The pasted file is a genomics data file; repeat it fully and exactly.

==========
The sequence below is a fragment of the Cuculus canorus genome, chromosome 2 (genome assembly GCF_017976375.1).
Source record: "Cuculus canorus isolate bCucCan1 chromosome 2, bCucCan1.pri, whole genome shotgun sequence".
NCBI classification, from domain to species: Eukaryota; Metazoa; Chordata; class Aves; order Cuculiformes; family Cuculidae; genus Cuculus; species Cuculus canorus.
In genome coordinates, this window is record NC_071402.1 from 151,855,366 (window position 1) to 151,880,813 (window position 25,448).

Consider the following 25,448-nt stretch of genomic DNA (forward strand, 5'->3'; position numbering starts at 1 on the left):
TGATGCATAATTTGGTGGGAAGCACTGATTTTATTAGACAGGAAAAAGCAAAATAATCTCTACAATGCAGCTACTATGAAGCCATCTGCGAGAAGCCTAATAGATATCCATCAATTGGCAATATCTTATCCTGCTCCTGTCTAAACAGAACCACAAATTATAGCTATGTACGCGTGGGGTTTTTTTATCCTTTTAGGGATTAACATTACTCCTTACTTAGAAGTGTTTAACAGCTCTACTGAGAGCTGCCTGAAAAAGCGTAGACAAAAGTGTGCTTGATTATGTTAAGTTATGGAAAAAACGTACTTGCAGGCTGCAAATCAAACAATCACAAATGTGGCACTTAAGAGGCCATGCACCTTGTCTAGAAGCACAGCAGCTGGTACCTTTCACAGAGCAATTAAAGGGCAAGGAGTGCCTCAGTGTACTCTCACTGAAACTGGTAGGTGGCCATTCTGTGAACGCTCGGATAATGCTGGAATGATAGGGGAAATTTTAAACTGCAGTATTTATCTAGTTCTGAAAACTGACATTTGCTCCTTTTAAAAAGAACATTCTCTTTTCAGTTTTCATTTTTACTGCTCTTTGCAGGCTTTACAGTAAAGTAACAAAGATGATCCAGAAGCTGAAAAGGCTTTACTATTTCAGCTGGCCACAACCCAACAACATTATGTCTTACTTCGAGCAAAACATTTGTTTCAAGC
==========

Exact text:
The sequence below is a fragment of the Cuculus canorus genome, chromosome 2 (genome assembly GCF_017976375.1).
Source record: "Cuculus canorus isolate bCucCan1 chromosome 2, bCucCan1.pri, whole genome shotgun sequence".
NCBI classification, from domain to species: Eukaryota; Metazoa; Chordata; class Aves; order Cuculiformes; family Cuculidae; genus Cuculus; species Cuculus canorus.
In genome coordinates, this window is record NC_071402.1 from 151,855,366 (window position 1) to 151,880,813 (window position 25,448).

Consider the following 25,448-nt stretch of genomic DNA (forward strand, 5'->3'; position numbering starts at 1 on the left):
TGATGCATAATTTGGTGGGAAGCACTGATTTTATTAGACAGGAAAAAGCAAAATAATCTCTACAATGCAGCTACTATGAAGCCATCTGCGAGAAGCCTAATAGATATCCATCAATTGGCAATATCTTATCCTGCTCCTGTCTAAACAGAACCACAAATTATAGCTATGTACGCGTGGGGTTTTTTTATCCTTTTAGGGATTAACATTACTCCTTACTTAGAAGTGTTTAACAGCTCTACTGAGAGCTGCCTGAAAAAGCGTAGACAAAAGTGTGCTTGATTATGTTAAGTTATGGAAAAAACGTACTTGCAGGCTGCAAATCAAACAATCACAAATGTGGCACTTAAGAGGCCATGCACCTTGTCTAGAAGCACAGCAGCTGGTACCTTTCACAGAGCAATTAAAGGGCAAGGAGTGCCTCAGTGTACTCTCACTGAAACTGGTAGGTGGCCATTCTGTGAACGCTCGGATAATGCTGGAATGATAGGGGAAATTTTAAACTGCAGTATTTATCTAGTTCTGAAAACTGACATTTGCTCCTTTTAAAAAGAACATTCTCTTTTCAGTTTTCATTTTTACTGCTCTTTGCAGGCTTTACAGTAAAGTAACAAAGATGATCCAGAAGCTGAAAAGGCTTTACTATTTCAGCTGGCCACAACCCAACAACATTATGTCTTACTTCGAGCAAAACATTTGTTTCAAGC